Rainforest of the Ecuadorian Amazon. Photo credit: Emily Arasim
Within this context, Indigenous peoples and their rights must be respected and protected because it is their intimate relationship with their forests and their courageous ongoing struggles to defend their territories that has and will continue to bring about the highest protection of these vital rainforests. It is a grave and dangerous tragedy that alongside human rights, Indigenous rights were removed from the operative part of the final Paris agreement.
The wisdom and worldview expressed in the Kawsak Sacha proposal has much to offer and is best shared through excerpts of the words of the Sarayaku people themselves:
Kawsak Sacha (The Living Forest) is a proposal for living together with the natural world that grows out of the millennial knowledge of the Indigenous Peoples who inhabit the Amazonian rainforest, and it is one that is also buttressed by recent scientific studies. Whereas the western world treats nature as an undemanding source of raw materials destined exclusively for human use, Kawsak Sacha recognizes that the forest is made up entirely of living selves and the communicative relations they have with each other. These selves, from the smallest plants to the supreme beings who protect the forest, are persons (runa) who inhabit the waterfalls, lagoons, swamps, mountains, and rivers, and who, in turn, compose the Living Forest as a whole.
Kawsak Sacha, understood as sacred territory, is the primordial font of Sumak Kawsay (Buen Vivir, “Good Living”). In essence, the forest is neither simply a landscape for aesthetic appreciation nor a resource for exploitation. It is, rather, the most exalted expression of life itself. It is for this reason that continued coexistence with the Living Forest can lead to Sumak Kawsay. This encourages us to propose that maintaining this lively space, based on a continuous relation with its beings, can provide a global ethical orientation as we search for better ways to face the worldwide ecological crisis in which we live today. In this manner Sumak Kawsay can become a planetary reality.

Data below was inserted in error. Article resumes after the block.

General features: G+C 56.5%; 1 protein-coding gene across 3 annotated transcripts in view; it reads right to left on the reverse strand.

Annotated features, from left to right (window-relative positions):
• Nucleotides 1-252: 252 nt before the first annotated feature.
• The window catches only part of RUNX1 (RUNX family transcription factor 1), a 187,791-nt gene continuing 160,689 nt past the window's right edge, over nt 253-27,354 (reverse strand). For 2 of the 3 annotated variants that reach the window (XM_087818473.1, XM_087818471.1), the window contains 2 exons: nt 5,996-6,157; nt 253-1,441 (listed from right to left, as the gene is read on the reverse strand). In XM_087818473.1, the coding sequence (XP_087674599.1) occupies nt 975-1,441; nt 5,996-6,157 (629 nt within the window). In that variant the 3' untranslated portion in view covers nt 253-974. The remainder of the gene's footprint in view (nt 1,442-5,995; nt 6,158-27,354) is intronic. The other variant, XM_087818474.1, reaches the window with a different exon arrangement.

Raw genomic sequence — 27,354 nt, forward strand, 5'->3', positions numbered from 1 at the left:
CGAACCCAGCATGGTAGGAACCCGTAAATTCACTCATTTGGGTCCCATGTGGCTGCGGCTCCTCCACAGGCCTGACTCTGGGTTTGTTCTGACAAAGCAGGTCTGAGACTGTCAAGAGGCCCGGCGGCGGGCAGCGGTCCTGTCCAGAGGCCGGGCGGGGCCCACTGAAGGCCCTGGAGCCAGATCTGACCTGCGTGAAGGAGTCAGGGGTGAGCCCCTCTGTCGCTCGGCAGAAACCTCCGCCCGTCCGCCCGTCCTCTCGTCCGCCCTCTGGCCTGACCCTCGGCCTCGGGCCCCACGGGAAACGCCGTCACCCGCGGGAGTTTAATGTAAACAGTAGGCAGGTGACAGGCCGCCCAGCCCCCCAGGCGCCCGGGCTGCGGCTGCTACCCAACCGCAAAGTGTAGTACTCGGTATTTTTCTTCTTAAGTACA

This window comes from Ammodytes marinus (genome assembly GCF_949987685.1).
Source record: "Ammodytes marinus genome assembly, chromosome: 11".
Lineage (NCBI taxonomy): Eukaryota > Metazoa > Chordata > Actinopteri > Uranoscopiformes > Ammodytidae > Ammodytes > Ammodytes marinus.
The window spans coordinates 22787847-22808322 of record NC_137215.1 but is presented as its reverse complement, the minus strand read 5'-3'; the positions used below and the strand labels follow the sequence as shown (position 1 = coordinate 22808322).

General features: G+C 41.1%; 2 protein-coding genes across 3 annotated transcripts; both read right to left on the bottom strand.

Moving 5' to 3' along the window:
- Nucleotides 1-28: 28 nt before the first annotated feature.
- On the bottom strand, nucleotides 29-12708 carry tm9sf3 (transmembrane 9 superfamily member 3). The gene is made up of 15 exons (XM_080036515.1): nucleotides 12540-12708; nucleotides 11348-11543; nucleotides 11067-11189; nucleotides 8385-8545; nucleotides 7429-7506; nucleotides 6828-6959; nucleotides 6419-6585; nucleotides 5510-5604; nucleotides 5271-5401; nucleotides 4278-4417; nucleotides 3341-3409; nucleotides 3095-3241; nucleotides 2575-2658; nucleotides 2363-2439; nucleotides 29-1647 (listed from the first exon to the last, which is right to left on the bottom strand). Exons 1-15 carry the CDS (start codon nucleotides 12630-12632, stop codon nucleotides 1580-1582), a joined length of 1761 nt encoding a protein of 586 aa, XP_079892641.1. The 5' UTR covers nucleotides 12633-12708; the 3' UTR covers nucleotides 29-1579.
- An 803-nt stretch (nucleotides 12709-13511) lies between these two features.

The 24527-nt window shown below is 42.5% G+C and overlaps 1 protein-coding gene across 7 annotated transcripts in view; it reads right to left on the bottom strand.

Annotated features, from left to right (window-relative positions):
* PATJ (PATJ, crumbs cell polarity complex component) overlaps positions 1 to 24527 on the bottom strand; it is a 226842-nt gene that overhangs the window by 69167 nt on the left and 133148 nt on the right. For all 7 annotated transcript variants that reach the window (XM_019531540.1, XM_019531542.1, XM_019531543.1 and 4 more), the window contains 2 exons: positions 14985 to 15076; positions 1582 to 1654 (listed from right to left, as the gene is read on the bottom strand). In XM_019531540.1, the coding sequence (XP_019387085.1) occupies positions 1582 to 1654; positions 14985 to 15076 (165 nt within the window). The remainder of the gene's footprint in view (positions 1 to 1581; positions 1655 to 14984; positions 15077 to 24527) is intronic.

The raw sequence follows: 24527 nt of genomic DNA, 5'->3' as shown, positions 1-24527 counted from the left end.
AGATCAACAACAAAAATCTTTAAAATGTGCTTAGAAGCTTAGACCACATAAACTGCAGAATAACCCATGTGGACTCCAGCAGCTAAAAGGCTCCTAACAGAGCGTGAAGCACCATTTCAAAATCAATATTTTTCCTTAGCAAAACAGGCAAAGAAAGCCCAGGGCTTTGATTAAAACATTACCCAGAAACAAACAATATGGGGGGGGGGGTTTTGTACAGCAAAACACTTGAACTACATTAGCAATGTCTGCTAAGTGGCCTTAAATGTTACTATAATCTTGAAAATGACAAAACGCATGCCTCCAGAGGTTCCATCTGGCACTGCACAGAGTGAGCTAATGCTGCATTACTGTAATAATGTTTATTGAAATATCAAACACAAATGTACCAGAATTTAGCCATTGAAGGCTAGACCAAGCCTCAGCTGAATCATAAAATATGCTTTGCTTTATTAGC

Proposal: Declaration of Kawsak Sacha (the Living Forest)
1. Our Concrete Proposal consists in attaining national and international recognition for Kawsak Sacha (the Living Forest), as a new legal category of protected area that would be considered Sacred Territory and Biological and Cultural Patrimony of the Kichwa People in Ecuador.
2. The Living Forest proposes a way of achieving Sumak Kawsay by means of the application and execution of Life Plans that are sustained by the three foundational pillars of the Sumak Kawsay Plan: Fertile Land (Sumak Allpa); Living in Community (Runaguna Kawsay); and Forest Wisdom (Sacha Runa Yachay).
3. Understood as Territory, the Living Forest, thanks to forty years of communal effort, is now demarcated by a border of flowering and fruiting trees visible from the air. We call this vital cordon a Frontier of Life or Trail of Flowers (Jatun Kawsak Sisa Ñampi). By means of the flower’s ephemeral beauty, the Frontier of Life conveys the fragility of life and the fertility of the Living Forest that it both surrounds and protects. At the same time it creates the possibility of beginning to dialogue with the beings that make up the Living Forest. In this way the Frontier of Life creates a permanent forum for communication among beings. This can help the entire world recuperate the original understanding of Mother Earth as a shared home.
Given the gravity and speed of climate change, it would behoove us to immediately welcome truly transformative ideas such as Rights of Nature and the Kawsak Sacha proposal. May these ripples in the pond turn into waves of change, or we will have overwhelming waves from sea level rise that will not be the transformation we are seeking.
Special thanks to Amazon Watch and the Indigenous Environmental Network for their support of the Indigenous peoples and the initiatives featured in this article.